• taking note of the accounts you follow online and how they make you feel: MHF suggest unfollowing people or pages that make you unhappy about yourself, instead follow diverse and different people and people who reflect reality.

  • being mindful of unrealistic ideals: being aware of just how much content online is edited, or that models and influencers you follow spend a lot of money and time on their bodies that most people don’t have the option of.
  • taking breaks from social media: this one is pretty self-explanatory but important.
  • building positive feedback loops with friends: nurturing a culture with friends where positive comments about personality, achievements and about each other’s bodies are common will create a more accepting relationship with yourself.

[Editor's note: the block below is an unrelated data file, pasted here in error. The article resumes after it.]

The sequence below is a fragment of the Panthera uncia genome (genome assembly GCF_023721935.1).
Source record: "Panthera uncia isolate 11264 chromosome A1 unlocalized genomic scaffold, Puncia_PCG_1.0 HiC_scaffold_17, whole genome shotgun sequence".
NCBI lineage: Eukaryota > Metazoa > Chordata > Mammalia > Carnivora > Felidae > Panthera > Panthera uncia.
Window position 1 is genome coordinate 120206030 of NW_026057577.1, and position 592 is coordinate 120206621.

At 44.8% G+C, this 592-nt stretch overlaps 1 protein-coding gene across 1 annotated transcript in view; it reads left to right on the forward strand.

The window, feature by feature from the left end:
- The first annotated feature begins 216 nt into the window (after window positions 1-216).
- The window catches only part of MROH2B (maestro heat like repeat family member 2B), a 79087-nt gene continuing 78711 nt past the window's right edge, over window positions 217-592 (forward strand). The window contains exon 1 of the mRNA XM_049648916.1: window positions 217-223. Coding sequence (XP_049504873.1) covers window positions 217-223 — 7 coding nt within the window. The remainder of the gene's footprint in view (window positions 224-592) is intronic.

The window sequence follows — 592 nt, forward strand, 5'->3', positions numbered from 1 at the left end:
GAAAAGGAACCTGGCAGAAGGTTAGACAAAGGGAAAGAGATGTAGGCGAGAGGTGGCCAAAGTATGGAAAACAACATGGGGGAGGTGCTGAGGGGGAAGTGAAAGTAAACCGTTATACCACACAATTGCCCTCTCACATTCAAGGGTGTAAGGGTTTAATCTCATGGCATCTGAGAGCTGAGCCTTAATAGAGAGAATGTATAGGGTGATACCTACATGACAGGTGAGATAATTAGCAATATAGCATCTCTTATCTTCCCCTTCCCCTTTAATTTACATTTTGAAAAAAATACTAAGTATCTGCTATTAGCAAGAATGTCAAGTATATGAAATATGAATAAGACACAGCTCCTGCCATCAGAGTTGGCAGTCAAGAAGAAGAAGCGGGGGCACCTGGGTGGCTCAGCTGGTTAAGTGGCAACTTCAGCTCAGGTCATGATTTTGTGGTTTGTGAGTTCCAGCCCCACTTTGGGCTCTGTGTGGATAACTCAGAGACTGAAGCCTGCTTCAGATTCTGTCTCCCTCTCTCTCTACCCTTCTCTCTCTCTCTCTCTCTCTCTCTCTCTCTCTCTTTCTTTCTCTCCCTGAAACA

This last one is one of the most important, not only because it teaches you how to support and accept other people, but because in this there are lessons to be learnt about how you talk about and to yourself.

Everyone has an inner critic, yours might be loudest when it comes to life achievements or whether or not you’re in a relationship, but most people have likely heard this critic when it comes to our bodies.

It is important to distinguish this inner critic and it’s perspective on your body from how you actually feel and what is really present in reality

To make this distinguishing easier, it might be helpful to see this voice as an embodiment of all the societal pressures to be and look a certain way.

This pressure is harshly felt for everyone, but for members of the LGBTQ+ community is even more pervasive. Particularly for young trans men and women or non-binary folk who also have to battle with the fact that their bodies may cause them to be misgendered or harassed.